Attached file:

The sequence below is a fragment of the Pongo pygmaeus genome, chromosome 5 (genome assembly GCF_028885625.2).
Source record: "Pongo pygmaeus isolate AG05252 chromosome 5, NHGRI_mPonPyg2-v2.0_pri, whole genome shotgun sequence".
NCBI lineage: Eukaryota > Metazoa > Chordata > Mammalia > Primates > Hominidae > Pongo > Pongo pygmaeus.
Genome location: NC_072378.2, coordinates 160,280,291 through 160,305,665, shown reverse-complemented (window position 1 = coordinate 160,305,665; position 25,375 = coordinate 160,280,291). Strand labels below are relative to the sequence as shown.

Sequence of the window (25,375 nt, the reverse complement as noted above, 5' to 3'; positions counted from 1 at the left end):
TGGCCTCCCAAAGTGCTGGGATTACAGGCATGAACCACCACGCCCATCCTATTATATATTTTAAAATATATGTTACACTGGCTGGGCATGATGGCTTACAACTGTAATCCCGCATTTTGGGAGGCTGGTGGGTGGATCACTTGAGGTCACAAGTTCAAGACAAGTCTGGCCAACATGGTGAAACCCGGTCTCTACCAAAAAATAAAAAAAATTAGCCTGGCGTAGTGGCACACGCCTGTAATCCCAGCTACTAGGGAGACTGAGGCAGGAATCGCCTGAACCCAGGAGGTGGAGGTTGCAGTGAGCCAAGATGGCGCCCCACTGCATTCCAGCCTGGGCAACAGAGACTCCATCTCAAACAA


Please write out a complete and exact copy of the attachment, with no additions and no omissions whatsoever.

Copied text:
The sequence below is a fragment of the Pongo pygmaeus genome, chromosome 5 (genome assembly GCF_028885625.2).
Source record: "Pongo pygmaeus isolate AG05252 chromosome 5, NHGRI_mPonPyg2-v2.0_pri, whole genome shotgun sequence".
NCBI lineage: Eukaryota > Metazoa > Chordata > Mammalia > Primates > Hominidae > Pongo > Pongo pygmaeus.
Genome location: NC_072378.2, coordinates 160,280,291 through 160,305,665, shown reverse-complemented (window position 1 = coordinate 160,305,665; position 25,375 = coordinate 160,280,291). Strand labels below are relative to the sequence as shown.

Sequence of the window (25,375 nt, the reverse complement as noted above, 5' to 3'; positions counted from 1 at the left end):
TGGCCTCCCAAAGTGCTGGGATTACAGGCATGAACCACCACGCCCATCCTATTATATATTTTAAAATATATGTTACACTGGCTGGGCATGATGGCTTACAACTGTAATCCCGCATTTTGGGAGGCTGGTGGGTGGATCACTTGAGGTCACAAGTTCAAGACAAGTCTGGCCAACATGGTGAAACCCGGTCTCTACCAAAAAATAAAAAAAATTAGCCTGGCGTAGTGGCACACGCCTGTAATCCCAGCTACTAGGGAGACTGAGGCAGGAATCGCCTGAACCCAGGAGGTGGAGGTTGCAGTGAGCCAAGATGGCGCCCCACTGCATTCCAGCCTGGGCAACAGAGACTCCATCTCAAACAA